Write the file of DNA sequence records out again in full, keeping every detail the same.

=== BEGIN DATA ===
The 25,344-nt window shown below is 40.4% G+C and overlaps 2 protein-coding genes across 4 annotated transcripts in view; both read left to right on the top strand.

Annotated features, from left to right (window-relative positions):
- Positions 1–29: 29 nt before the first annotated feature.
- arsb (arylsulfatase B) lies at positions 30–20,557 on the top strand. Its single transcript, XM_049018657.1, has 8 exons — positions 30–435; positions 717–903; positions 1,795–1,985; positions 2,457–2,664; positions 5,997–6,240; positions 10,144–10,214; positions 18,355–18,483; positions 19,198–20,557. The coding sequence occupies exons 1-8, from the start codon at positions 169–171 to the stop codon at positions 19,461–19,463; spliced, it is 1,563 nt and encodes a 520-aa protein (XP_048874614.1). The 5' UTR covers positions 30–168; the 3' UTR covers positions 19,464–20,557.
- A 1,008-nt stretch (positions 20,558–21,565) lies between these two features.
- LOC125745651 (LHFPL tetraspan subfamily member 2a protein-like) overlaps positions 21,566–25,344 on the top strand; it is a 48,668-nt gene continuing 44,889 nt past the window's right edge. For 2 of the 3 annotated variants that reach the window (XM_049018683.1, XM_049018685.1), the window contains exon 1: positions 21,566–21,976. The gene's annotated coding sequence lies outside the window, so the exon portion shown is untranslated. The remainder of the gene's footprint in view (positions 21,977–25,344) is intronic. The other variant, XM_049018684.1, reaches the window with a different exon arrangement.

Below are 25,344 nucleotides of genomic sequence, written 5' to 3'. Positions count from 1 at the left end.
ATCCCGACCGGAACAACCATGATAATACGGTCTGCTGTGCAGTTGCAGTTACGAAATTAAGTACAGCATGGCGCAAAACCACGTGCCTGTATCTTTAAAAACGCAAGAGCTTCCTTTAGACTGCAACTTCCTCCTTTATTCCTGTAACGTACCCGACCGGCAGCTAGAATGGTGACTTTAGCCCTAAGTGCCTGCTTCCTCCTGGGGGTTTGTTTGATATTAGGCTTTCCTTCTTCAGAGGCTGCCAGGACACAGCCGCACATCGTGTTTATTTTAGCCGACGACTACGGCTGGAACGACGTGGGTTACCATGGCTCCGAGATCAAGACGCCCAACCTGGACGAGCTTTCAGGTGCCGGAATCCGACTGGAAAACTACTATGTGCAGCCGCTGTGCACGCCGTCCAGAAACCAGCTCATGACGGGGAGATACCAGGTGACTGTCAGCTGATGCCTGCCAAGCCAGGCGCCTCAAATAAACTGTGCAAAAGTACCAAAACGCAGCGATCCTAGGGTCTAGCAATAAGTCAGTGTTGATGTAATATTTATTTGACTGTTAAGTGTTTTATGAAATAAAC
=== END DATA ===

The 25,344-nt window shown below is 40.4% G+C and overlaps 2 protein-coding genes across 4 annotated transcripts in view; both read left to right on the top strand.

Annotated features, from left to right (window-relative positions):
- Positions 1–29: 29 nt before the first annotated feature.
- arsb (arylsulfatase B) lies at positions 30–20,557 on the top strand. Its single transcript, XM_049018657.1, has 8 exons — positions 30–435; positions 717–903; positions 1,795–1,985; positions 2,457–2,664; positions 5,997–6,240; positions 10,144–10,214; positions 18,355–18,483; positions 19,198–20,557. The coding sequence occupies exons 1-8, from the start codon at positions 169–171 to the stop codon at positions 19,461–19,463; spliced, it is 1,563 nt and encodes a 520-aa protein (XP_048874614.1). The 5' UTR covers positions 30–168; the 3' UTR covers positions 19,464–20,557.
- A 1,008-nt stretch (positions 20,558–21,565) lies between these two features.
- LOC125745651 (LHFPL tetraspan subfamily member 2a protein-like) overlaps positions 21,566–25,344 on the top strand; it is a 48,668-nt gene continuing 44,889 nt past the window's right edge. For 2 of the 3 annotated variants that reach the window (XM_049018683.1, XM_049018685.1), the window contains exon 1: positions 21,566–21,976. The gene's annotated coding sequence lies outside the window, so the exon portion shown is untranslated. The remainder of the gene's footprint in view (positions 21,977–25,344) is intronic. The other variant, XM_049018684.1, reaches the window with a different exon arrangement.

Below are 25,344 nucleotides of genomic sequence, written 5' to 3'. Positions count from 1 at the left end.
ATCCCGACCGGAACAACCATGATAATACGGTCTGCTGTGCAGTTGCAGTTACGAAATTAAGTACAGCATGGCGCAAAACCACGTGCCTGTATCTTTAAAAACGCAAGAGCTTCCTTTAGACTGCAACTTCCTCCTTTATTCCTGTAACGTACCCGACCGGCAGCTAGAATGGTGACTTTAGCCCTAAGTGCCTGCTTCCTCCTGGGGGTTTGTTTGATATTAGGCTTTCCTTCTTCAGAGGCTGCCAGGACACAGCCGCACATCGTGTTTATTTTAGCCGACGACTACGGCTGGAACGACGTGGGTTACCATGGCTCCGAGATCAAGACGCCCAACCTGGACGAGCTTTCAGGTGCCGGAATCCGACTGGAAAACTACTATGTGCAGCCGCTGTGCACGCCGTCCAGAAACCAGCTCATGACGGGGAGATACCAGGTGACTGTCAGCTGATGCCTGCCAAGCCAGGCGCCTCAAATAAACTGTGCAAAAGTACCAAAACGCAGCGATCCTAGGGTCTAGCAATAAGTCAGTGTTGATGTAATATTTATTTGACTGTTAAGTGTTTTATGAAATAAAC